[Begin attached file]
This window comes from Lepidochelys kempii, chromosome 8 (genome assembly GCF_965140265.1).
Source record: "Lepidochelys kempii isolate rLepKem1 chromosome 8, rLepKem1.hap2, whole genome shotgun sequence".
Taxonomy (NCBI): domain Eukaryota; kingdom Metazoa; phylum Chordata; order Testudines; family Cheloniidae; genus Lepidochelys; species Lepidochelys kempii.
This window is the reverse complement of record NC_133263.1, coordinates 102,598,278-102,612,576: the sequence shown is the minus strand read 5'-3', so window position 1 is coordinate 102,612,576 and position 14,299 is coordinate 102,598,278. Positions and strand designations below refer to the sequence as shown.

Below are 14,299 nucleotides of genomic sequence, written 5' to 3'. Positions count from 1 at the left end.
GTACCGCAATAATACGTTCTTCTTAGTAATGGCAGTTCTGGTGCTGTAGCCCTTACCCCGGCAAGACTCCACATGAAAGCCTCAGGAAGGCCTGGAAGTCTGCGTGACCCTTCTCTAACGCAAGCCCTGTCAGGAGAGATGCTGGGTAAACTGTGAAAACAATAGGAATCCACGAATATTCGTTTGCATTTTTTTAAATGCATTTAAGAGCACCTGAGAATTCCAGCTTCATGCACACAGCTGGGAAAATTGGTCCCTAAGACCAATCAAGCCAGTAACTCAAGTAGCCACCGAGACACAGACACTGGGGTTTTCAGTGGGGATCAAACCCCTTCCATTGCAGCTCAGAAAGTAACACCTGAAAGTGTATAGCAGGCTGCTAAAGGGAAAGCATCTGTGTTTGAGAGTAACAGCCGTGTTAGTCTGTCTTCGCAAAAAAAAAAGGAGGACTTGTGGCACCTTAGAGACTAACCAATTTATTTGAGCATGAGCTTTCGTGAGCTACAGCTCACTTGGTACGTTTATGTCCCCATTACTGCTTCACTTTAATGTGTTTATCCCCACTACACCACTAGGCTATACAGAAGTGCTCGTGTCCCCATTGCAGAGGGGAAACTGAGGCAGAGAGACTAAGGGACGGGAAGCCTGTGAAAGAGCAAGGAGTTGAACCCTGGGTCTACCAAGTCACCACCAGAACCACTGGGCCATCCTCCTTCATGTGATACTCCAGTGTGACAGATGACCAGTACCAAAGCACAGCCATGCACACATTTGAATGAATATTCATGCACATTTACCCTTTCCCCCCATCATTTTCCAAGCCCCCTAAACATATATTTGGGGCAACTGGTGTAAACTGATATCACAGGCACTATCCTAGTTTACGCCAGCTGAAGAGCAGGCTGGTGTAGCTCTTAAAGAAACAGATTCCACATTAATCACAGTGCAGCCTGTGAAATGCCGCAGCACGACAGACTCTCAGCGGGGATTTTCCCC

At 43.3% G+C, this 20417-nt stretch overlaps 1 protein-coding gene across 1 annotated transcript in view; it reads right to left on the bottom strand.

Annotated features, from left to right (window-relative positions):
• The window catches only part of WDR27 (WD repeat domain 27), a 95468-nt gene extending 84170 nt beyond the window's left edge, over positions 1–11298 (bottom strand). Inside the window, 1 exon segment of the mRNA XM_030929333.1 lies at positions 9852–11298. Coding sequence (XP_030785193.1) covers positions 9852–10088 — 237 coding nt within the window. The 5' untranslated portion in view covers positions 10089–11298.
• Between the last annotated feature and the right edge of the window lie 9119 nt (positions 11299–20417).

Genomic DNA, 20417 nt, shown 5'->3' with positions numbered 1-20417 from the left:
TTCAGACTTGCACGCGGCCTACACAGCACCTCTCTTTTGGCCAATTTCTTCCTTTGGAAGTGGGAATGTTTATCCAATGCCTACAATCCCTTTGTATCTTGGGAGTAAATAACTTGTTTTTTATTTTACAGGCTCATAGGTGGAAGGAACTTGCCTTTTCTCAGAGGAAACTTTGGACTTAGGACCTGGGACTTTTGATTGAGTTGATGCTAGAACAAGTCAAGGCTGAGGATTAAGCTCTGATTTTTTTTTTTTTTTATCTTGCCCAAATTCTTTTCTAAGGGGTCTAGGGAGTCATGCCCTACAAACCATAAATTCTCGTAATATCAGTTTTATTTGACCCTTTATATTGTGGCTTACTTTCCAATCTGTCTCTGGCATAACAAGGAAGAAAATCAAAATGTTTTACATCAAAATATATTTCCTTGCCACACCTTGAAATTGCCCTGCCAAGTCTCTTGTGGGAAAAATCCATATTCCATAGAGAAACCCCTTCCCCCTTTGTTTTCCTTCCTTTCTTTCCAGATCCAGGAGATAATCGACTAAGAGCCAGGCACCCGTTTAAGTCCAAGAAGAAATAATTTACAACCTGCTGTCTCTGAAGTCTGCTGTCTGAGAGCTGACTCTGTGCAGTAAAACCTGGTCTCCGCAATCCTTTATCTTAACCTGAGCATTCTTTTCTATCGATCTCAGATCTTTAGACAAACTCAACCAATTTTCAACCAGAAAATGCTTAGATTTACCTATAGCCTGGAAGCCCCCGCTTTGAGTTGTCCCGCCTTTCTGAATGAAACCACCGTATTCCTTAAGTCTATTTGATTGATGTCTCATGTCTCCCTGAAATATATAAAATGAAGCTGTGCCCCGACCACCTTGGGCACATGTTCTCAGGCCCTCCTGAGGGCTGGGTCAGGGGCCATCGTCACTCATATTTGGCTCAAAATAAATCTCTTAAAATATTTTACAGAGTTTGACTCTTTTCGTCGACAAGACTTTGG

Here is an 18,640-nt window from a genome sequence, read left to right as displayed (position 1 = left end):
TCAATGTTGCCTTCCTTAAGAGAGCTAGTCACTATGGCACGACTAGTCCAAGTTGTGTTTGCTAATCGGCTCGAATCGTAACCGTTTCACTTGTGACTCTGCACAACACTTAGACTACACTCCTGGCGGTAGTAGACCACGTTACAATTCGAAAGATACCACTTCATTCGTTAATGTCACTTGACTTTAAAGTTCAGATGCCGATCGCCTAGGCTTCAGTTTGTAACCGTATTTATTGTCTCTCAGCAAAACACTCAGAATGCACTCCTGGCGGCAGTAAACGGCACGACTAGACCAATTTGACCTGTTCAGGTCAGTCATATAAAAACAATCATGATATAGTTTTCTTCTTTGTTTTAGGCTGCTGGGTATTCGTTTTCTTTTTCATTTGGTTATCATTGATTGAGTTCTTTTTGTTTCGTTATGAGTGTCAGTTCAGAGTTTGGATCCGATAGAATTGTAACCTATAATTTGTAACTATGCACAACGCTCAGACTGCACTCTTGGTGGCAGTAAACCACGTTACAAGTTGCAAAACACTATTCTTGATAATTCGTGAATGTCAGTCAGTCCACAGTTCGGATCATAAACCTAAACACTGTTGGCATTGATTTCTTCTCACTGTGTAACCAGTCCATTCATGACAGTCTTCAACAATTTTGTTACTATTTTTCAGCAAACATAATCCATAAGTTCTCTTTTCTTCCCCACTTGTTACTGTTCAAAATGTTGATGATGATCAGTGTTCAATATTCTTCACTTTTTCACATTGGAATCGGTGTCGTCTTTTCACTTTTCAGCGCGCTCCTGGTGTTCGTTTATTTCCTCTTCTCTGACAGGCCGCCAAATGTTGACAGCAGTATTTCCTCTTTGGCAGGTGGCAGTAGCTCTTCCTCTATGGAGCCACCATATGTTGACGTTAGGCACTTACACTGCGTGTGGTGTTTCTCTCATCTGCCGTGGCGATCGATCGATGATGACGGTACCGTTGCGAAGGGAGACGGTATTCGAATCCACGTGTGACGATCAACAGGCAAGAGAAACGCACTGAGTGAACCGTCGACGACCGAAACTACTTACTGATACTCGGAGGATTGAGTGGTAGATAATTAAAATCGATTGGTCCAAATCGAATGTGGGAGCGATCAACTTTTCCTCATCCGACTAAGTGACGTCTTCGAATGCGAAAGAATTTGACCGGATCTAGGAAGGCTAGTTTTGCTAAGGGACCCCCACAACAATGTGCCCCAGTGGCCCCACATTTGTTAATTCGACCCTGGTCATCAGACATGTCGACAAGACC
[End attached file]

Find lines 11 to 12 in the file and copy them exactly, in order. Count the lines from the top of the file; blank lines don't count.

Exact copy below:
Genomic DNA, 20417 nt, shown 5'->3' with positions numbered 1-20417 from the left:
TTCAGACTTGCACGCGGCCTACACAGCACCTCTCTTTTGGCCAATTTCTTCCTTTGGAAGTGGGAATGTTTATCCAATGCCTACAATCCCTTTGTATCTTGGGAGTAAATAACTTGTTTTTTATTTTACAGGCTCATAGGTGGAAGGAACTTGCCTTTTCTCAGAGGAAACTTTGGACTTAGGACCTGGGACTTTTGATTGAGTTGATGCTAGAACAAGTCAAGGCTGAGGATTAAGCTCTGATTTTTTTTTTTTTTTATCTTGCCCAAATTCTTTTCTAAGGGGTCTAGGGAGTCATGCCCTACAAACCATAAATTCTCGTAATATCAGTTTTATTTGACCCTTTATATTGTGGCTTACTTTCCAATCTGTCTCTGGCATAACAAGGAAGAAAATCAAAATGTTTTACATCAAAATATATTTCCTTGCCACACCTTGAAATTGCCCTGCCAAGTCTCTTGTGGGAAAAATCCATATTCCATAGAGAAACCCCTTCCCCCTTTGTTTTCCTTCCTTTCTTTCCAGATCCAGGAGATAATCGACTAAGAGCCAGGCACCCGTTTAAGTCCAAGAAGAAATAATTTACAACCTGCTGTCTCTGAAGTCTGCTGTCTGAGAGCTGACTCTGTGCAGTAAAACCTGGTCTCCGCAATCCTTTATCTTAACCTGAGCATTCTTTTCTATCGATCTCAGATCTTTAGACAAACTCAACCAATTTTCAACCAGAAAATGCTTAGATTTACCTATAGCCTGGAAGCCCCCGCTTTGAGTTGTCCCGCCTTTCTGAATGAAACCACCGTATTCCTTAAGTCTATTTGATTGATGTCTCATGTCTCCCTGAAATATATAAAATGAAGCTGTGCCCCGACCACCTTGGGCACATGTTCTCAGGCCCTCCTGAGGGCTGGGTCAGGGGCCATCGTCACTCATATTTGGCTCAAAATAAATCTCTTAAAATATTTTACAGAGTTTGACTCTTTTCGTCGACAAGACTTTGG